Feb 11, 2013
Congress Delivers Clarity on Taxes
As the end of the 2012 approached, Americans did not know what tax bracket they would fall in for 2013. Investors were also in the dark for the future of dividend and capital gains tax rates. These uncertainties led us to spend an inordinate amount of time discussing taxes in both November and December. On January 1st, Congress finally passed a bill that provided the framework for our tax code in 2013 and future years. In the end, all taxpayers are affected by the new law to some degree.
Here are the highlights of the major changes as a result of the new tax law:
Over the last few years, social security taxes were cut as part of economic stimulus programs. The bill passed returns these tax rates to their previous levels, which is an increase to all working income earners by 2%. This went into effect immediately, and should have reduced all workers’ net pay checks in January.
Top Federal Tax Bracket
The top federal tax bracket was previously 35% for those earning incomes greater than $388,350. As a result of the new law, those filing their taxes jointly will pay a tax rate of 39.6% on income greater than $450,000. Those single filers will pay this top rate on any income over $400,000.
The estate tax exemption amount was permanently settled at $5,250,000 plus inflation adjustments each year. This means that a person dying in 2013 can transfer up to $5,250,000 ($10,500,000 for a married couple) at death without paying estate tax. This amount is reduced by lifetime taxable gifts, however.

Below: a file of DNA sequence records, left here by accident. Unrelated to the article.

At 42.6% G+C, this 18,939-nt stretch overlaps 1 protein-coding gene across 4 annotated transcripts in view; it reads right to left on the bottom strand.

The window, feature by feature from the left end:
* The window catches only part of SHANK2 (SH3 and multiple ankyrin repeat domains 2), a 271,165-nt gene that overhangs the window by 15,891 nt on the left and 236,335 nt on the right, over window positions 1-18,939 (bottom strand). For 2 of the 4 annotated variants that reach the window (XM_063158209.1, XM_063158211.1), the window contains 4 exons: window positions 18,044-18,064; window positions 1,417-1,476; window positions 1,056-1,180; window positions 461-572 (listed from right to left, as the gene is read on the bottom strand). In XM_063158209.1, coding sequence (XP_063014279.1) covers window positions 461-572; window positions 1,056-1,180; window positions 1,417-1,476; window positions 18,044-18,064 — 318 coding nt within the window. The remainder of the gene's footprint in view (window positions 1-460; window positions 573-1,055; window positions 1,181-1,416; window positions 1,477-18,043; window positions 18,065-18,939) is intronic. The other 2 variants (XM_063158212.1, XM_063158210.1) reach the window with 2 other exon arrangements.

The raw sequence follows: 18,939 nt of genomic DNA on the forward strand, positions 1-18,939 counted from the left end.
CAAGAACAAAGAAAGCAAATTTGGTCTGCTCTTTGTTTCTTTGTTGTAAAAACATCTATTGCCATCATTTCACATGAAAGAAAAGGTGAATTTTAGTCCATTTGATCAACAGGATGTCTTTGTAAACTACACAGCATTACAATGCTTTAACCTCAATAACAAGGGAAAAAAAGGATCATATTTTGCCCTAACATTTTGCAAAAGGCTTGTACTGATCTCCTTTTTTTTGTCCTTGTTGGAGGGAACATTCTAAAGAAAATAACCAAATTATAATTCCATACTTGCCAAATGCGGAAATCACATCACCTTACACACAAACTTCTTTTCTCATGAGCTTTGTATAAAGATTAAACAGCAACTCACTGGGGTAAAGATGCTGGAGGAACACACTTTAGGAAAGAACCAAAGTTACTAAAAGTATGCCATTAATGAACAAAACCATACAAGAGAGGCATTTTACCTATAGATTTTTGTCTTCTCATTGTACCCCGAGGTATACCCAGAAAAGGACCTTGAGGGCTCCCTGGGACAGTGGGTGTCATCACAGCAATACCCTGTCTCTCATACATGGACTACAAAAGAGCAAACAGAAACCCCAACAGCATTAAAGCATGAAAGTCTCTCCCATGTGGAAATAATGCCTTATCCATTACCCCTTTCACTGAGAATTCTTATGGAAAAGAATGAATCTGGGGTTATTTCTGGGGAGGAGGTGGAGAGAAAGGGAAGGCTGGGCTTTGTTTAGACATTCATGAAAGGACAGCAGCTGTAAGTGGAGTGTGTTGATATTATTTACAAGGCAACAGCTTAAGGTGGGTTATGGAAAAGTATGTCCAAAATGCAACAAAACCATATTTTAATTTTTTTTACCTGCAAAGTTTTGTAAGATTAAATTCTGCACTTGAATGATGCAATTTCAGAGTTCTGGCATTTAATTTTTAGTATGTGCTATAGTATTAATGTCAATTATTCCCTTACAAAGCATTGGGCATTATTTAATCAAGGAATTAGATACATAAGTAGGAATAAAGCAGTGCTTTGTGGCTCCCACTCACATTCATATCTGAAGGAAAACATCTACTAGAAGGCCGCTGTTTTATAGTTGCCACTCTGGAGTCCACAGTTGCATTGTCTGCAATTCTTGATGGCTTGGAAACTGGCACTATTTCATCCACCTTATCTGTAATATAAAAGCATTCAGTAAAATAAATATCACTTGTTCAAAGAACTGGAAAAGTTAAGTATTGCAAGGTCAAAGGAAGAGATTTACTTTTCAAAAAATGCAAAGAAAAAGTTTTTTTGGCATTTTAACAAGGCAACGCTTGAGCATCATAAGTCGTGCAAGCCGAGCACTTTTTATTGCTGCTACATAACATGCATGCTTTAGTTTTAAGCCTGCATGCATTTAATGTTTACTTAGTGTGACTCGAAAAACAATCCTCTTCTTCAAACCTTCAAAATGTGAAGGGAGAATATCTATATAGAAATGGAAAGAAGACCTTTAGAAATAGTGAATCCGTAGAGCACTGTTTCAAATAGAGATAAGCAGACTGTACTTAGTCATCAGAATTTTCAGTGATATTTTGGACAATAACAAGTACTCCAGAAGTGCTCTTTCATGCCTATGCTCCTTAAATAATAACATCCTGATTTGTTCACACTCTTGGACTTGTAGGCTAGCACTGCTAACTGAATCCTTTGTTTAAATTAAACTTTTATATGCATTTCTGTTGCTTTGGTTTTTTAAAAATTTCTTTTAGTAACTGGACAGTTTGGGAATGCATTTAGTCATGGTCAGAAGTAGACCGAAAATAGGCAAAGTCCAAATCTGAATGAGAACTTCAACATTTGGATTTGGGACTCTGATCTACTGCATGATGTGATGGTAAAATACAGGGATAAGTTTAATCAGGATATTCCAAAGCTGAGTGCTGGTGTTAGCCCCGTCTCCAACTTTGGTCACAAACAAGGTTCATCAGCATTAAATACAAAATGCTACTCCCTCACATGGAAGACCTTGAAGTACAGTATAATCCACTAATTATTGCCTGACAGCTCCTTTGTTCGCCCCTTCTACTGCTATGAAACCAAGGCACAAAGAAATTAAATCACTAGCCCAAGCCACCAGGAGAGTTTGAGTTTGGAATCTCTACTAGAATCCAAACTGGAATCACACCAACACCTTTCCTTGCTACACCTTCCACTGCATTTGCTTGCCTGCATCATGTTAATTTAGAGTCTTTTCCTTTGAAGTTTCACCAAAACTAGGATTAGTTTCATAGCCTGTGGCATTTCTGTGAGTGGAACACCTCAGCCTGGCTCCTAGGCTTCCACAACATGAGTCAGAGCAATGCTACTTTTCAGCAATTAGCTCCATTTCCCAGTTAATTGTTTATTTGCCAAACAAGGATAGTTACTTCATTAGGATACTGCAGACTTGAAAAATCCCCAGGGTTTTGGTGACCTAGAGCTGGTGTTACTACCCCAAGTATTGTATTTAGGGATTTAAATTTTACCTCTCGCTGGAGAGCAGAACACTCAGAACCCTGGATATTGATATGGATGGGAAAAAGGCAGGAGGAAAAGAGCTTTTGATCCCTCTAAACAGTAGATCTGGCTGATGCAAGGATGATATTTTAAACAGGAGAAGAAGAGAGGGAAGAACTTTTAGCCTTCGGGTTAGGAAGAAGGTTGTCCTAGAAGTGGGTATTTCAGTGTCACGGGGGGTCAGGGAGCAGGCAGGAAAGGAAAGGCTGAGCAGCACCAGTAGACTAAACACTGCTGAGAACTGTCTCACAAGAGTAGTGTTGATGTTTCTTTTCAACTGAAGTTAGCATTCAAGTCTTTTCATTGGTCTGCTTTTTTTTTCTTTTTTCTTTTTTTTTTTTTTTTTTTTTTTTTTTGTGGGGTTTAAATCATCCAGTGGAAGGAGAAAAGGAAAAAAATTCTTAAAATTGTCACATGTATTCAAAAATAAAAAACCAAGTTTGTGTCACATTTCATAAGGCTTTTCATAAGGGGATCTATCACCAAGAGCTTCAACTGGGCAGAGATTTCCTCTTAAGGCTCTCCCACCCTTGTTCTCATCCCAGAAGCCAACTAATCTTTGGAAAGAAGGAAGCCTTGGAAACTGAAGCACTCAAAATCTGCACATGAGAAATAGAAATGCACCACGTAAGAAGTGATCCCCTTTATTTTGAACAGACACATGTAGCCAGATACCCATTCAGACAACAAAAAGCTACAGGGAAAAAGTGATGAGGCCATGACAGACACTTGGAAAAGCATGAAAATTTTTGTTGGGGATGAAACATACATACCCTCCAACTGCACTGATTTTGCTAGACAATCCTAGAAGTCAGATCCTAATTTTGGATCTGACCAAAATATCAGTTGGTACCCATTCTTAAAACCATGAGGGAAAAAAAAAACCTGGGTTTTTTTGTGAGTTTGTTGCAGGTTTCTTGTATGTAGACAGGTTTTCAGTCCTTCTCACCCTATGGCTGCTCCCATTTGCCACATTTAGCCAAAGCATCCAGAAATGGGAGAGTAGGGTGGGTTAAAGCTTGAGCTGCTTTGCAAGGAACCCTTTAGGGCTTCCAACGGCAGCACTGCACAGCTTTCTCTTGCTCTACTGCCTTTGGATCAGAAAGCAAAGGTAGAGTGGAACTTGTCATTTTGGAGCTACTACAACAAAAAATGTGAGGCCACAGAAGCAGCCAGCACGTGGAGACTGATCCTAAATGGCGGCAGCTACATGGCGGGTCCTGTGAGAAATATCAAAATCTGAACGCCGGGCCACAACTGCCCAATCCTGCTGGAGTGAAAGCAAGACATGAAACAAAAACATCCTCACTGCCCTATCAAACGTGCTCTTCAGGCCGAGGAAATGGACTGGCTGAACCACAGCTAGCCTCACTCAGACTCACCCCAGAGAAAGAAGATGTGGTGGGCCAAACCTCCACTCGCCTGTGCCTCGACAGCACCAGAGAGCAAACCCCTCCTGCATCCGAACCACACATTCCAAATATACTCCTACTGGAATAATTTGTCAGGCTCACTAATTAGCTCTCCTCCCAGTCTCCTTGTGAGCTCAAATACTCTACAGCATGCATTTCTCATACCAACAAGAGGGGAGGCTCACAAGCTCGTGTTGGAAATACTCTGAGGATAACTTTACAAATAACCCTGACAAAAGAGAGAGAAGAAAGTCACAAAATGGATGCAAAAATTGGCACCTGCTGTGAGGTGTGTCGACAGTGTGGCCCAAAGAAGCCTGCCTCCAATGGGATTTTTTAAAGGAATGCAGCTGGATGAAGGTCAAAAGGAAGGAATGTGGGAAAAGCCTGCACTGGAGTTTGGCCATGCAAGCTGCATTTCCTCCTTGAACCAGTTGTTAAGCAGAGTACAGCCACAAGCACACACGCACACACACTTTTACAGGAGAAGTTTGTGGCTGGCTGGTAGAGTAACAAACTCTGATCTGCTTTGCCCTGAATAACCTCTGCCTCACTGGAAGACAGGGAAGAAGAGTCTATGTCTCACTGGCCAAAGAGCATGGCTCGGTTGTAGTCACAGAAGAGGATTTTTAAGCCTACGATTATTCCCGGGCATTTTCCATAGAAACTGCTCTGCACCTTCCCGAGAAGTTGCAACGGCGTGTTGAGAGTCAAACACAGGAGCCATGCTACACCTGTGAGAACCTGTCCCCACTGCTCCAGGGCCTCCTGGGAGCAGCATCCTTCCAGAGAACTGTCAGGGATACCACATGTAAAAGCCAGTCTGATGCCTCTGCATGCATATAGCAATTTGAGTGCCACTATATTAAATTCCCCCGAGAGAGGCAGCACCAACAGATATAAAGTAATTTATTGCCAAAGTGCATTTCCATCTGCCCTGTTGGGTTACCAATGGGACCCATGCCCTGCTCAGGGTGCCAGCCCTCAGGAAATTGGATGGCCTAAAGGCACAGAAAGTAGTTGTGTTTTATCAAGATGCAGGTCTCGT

The tax rate paid on amounts over these exemption amounts is now 40%.
Lastly, a taxpayer may gift $14,000 annually without counting towards the lifetime gift and estate exclusion amount.
Charitable IRA Rollovers
The law allows taxpayers in 2013 who are over 70 ½ years old to directly transfer up to $100,000 from their IRAs to charity without incurring taxes. Unlike many provisions that were made permanent in the new law, this strategy is only available through December 31, 2013 unless congress acts.
In summary, please consult your professional tax accountant for further details on the new law and how it affects your personal situation. We are always happy to interface with your accountant to better understand what strategies we can employ to reduce your tax burden from year to year.